He stares me in the eye as he continues. “He never sold to kids, always held his distance from the drug life when he was home, and if any of his guys sold to a kid, their bodies would be found floating in the river, minus their heads, hands, and feet.”

“Awesome choice in men,” I say, confused.

He rolls his eyes. “At first glance, anyone would say that. But not one kid in his city could get their hands on drugs. No outsiders would even sell to a kid from that city for fear of what he’d do to them. But Katie? He never touched her. In fact, he fucking worshiped her, treated her like a queen, and every day he came home to her, swearing she saved him from his demons.”

“Where are you going with this?” I ask, still confused.

“Katie was oblivious to what he did for a living, even though most of the city knew. She was always safe. The cops turned their heads, simply because if you get one dealer behind bars, another one pops up, and this guy wouldn’t deal to kids. Better the devil you know and all that.”

He blows out a heavy breath.

“He eventually got picked up on a misdemeanor, because not all cops believed in the ‘devil you know’ logic. Two weeks after his lock-up, Katie found out the truth. She felt betrayed. She was furious. She broke things off, and a new dealer moved into town. Within three weeks, ten kids between twelve and fifteen had died of an overdose.”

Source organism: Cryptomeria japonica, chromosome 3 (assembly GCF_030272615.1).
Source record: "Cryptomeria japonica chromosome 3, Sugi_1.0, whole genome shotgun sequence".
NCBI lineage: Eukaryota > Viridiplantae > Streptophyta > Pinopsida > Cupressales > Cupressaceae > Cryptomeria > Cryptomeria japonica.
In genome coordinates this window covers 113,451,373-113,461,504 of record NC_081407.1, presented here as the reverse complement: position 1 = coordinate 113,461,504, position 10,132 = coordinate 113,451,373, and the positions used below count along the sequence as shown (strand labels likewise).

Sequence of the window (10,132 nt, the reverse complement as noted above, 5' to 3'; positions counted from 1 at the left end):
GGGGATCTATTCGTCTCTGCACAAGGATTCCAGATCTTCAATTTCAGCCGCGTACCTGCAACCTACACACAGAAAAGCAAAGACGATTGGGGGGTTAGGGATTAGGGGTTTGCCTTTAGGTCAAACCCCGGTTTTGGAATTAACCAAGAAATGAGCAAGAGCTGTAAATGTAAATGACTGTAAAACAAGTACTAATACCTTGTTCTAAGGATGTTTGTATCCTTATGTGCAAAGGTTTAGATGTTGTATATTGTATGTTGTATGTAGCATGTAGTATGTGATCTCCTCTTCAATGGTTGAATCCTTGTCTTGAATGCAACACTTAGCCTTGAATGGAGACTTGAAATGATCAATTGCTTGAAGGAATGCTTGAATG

“So you’re saying that it’s better to let one dealer keep doing illegal shit as long as he’s not selling to kids?” I ask, still wondering where any of this is coming from.

“I’m saying, bad shit is in the world. But some of the monsters have morals, where others are pure evil. Katie moved on after a few months, found a guy with a nice normal job and life. He went to work at the accounting firm, but when he came home, he’d beat the hell out of her. She left him twice, and twice he hunted her down and made her pay. She pressed charges, and the cops let it slide, since he had no priors and Katie had been involved with a known drug dealer.”

His lips tense, and I bristle.

“I had to step in when my sister called. I threatened the piece of shit, even used my status as leverage. Didn’t stop him. And the cops didn’t arrest him even after he put her in the hospital with half a dozen broken bones.”

“What happened?” I ask, leaning forward.

“The drug dealer ex got out of jail after a year. He found Katie, and the cops found the abusive accountant. Well, they found his body floating with no head, hands, or feet. They also found the new dealer in the city a few weeks after that—same shape, if you know what I mean. Katie is married to him with three kids, and he still treats her like gold, while running a business that makes most furious. Katie learned that what you do for a living doesn’t determine if you’re a monster. And a killer can sometimes be more gentle than a man who’s never killed before. I guess I’m saying I wouldn’t fault our killer, because she could be worse, and these people, Logan… These people are fucked up. And how do you arrest an entire law enforcement department?”